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New Statue Honors Johnson Family, Belmont Benefactors

statue02.jpegBelmont University honored two of its biggest benefactors with the unveiling Saturday of a new sculpture in honor of the late Ed and Bernice Johnson, prominent Nashvillians and longtime friends of the university whose bequests to the university total more than $25 million. The statue by Nashville sculptor Russ Faxon now graces the plaza on the Belmont Boulevard side of the campus adjacent to the fountain in front of the entrance to the Maddox Grand Atrium.


The site is directly across the street from the Circle K convenience store. The store was previously owned by the Johnsons, who also were early investors in Lay Food Products. Over the years, the Johnson made a series of Lay stock donations to Belmont University estimated to be worth about $25 million, making their donations the largest gift in the school’s history.
statue01.jpegThe statue portrays the Johnsons waving goodbye to a student. It is located near the fountain already in place near the entrance to the Maddox Grand Atrium.
The artist, Russ Faxon, operates Selah Studio in the historic Bell Buckle, Tennessee., and creates bronze figures through the process known as “Lost Wax”. His creations both small and large are in private and corporate collections across the United States and Europe. He has done commissioned works for Abilene Christian University, Calsonic International, the State of Tennessee, Northern Telecom, The Korean War Memorial of Tennessee, the city of Murfreesboro, Tennessee, Opryland, USA, Cracker Barrel Inc., Tullahoma Fine Arts Center, Bank of America and CNL Corporation of Orlando, Florida
You can click either photo for a larger view.
About Ed and Bernice Johnson
From 1939-55, Ed and Bernice Johnson owned and operated an Esso station at the southwest corner of Belmont Boulevard and Portland Avenue, where the Circle K market and gas station is now located across from the Belmont campus. In 1932, a South Carolina named Herman Lay became the Nashville deliveryman for Atlanta-based Barrett Food Products, delivering chips from Barrett’s Nashville plant to restaurants and groceries all over Tennessee and Kentucky. In 1939 he bought Barrett’s Nashville distributorship and renamed it H.W. Lay Distribution Co. It was located across the street from the Johnson’s Esso station.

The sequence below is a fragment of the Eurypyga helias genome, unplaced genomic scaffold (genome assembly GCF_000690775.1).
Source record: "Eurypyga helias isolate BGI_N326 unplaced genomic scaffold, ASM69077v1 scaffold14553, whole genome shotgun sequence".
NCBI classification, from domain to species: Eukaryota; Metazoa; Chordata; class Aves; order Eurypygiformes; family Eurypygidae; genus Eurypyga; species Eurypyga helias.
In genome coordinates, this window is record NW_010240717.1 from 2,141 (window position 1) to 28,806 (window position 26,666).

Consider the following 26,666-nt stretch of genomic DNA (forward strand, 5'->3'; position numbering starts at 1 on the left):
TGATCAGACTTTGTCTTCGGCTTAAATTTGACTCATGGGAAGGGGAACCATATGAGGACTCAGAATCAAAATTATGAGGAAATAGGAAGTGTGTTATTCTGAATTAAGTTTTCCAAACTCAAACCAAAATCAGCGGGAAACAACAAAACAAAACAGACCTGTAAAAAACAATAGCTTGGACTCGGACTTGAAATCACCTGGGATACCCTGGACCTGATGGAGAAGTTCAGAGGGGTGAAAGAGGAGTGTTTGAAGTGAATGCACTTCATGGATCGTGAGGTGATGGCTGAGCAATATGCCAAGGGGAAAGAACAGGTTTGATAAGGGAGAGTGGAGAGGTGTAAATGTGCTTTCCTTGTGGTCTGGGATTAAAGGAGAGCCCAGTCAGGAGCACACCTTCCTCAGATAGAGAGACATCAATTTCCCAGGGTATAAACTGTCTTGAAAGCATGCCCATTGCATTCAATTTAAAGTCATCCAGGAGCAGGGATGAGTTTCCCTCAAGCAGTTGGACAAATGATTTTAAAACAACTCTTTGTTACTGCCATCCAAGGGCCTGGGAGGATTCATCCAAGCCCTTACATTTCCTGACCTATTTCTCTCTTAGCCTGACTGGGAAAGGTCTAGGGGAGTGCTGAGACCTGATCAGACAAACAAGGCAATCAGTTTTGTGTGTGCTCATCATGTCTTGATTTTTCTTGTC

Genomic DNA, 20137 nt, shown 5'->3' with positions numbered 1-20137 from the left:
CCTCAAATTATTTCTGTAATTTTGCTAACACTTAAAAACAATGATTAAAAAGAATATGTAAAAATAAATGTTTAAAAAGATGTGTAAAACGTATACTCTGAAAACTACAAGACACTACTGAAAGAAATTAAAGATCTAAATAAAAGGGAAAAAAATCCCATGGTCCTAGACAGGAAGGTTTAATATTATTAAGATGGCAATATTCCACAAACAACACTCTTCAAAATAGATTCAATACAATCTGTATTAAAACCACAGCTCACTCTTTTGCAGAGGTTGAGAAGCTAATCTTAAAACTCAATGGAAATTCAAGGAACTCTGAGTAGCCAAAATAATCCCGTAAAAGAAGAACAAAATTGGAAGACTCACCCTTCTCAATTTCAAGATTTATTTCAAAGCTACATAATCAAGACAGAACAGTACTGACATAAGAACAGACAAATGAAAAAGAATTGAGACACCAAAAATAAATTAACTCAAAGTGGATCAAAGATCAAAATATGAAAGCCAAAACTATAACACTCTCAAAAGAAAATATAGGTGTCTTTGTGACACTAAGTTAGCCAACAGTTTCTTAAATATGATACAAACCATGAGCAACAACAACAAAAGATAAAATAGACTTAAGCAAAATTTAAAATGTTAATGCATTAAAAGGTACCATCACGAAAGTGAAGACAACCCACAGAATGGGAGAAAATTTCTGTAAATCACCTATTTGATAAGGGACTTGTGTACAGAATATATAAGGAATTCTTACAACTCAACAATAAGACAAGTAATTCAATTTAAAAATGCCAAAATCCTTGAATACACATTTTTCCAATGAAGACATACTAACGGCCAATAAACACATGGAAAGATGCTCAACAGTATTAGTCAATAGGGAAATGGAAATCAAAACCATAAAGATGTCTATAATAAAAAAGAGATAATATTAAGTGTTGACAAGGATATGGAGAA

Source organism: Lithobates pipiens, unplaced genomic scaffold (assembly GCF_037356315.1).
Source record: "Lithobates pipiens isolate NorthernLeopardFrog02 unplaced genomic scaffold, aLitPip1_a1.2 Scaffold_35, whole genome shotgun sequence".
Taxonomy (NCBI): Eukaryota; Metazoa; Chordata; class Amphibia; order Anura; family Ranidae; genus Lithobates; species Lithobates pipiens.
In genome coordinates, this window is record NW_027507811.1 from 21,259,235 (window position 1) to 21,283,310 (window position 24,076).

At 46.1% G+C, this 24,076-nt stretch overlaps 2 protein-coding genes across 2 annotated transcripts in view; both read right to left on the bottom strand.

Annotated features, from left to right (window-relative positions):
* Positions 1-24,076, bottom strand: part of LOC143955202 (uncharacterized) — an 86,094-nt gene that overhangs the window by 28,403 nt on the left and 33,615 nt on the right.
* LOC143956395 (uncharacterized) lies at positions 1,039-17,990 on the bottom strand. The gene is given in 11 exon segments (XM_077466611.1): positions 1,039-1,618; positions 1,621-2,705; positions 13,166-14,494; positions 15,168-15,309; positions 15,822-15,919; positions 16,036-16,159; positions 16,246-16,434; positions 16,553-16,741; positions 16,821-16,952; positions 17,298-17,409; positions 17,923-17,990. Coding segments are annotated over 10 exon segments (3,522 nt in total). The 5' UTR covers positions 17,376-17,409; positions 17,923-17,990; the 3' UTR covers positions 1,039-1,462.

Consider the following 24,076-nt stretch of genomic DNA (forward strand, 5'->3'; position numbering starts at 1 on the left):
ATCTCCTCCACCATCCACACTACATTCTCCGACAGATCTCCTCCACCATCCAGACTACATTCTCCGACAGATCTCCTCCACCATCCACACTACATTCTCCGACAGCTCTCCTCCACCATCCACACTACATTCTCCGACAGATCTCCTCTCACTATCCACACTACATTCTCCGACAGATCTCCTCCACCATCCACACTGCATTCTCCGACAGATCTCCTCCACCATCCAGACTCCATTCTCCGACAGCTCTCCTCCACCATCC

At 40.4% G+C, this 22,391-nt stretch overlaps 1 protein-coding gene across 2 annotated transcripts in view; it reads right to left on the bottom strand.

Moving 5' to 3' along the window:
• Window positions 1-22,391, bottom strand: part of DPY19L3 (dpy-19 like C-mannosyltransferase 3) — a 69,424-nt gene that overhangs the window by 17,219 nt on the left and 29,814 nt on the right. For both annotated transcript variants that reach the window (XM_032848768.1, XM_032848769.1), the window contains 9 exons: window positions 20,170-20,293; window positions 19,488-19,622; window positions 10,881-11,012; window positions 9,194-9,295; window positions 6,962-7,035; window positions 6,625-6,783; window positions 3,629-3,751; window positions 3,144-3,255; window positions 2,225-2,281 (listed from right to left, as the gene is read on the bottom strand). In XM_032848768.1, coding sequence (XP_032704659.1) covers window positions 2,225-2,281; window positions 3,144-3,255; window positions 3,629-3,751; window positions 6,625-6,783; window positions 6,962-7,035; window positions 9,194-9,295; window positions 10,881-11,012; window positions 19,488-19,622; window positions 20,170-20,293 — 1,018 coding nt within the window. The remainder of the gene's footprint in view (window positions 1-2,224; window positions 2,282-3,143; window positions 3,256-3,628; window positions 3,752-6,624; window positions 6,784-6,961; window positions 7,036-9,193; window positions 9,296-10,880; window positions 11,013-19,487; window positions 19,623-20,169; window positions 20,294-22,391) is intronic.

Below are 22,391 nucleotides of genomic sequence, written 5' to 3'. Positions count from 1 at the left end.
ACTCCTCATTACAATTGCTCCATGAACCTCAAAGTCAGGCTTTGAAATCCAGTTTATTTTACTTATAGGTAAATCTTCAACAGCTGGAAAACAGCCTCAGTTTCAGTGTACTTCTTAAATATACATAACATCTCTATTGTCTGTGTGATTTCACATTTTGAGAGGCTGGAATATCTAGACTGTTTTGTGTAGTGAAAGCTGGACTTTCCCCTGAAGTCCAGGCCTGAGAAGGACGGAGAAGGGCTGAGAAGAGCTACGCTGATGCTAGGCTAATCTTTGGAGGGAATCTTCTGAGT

Times were tough for Lay’s business and his credit account at the Esso often kept his trucks running when they might otherwise not have been able to. The business relationship between the Johnsons and Lay became a friendship.
In 1948, when Lay raised $40,000 through a stock sale and bought Barrett Food Product, one of his biggest investors was Ed Johnson, who bought $8,000 worth of stock. Bernice wasn’t happy, once recalled the late Peg Grow, who was the Johnsons’ niece and served as a member of the Belmont University Board of Regents. “She cried for more than a day. This was their life savings and she was not a risk-taker. But my uncle believed in Herm Lay and as other investors sold their stock he would buy it.”
H.W. Lay Distribution Co. merged with The Frito Company in 1961 to become Frito-Lay, Inc. In 1965, it merged with the Pepsi-Cola Company.
The Johnsons sold the Esso station in 1955, breaking their everyday contact with the university for a decade until they enlisted the services of a CPA, Lawrence Glover, who taught at Belmont, fueling their interest in the college. In December 1983, the Johnsons sent Belmont an unsolicited donation of $10,000. Former Belmont president William E. Troutt recalls that the gift was unusual, especially being unsolicited,. “So, I made a point of going to the Johnsons to thank them personally.”
The meeting made an impact on the Johnsons and a new friendship was formed. A few years later, they honored their longtime friend and accountant by establishing the Lawrence Glover Accounting Scholarship.
“They didn’t want to take any credit for any of their generosity, but one of their greatest pleasures was meeting the students they were helping,” Grow recalled.
Ed Johnson died on December 31, 1994.
In 1996, Belmont honored Bernice Johnson with its highest honor by inducting her into Collegiatus, the university’s equivalent of an honorary doctorate. That same year she established a nursing scholarship at Belmont.
Bernice Johnson died on January 26, 1998.
Belmont University became a main beneficiary of the Johnson estate, along with the Salvation Army and McKendree Manor. As investments mature in the next few years, Belmont will receive gifts from the Johnson estate expected to exceed $25 million, making it the largest scholarship gift ever received by Belmont and one of the largest ever to any college or university in the Southeast.

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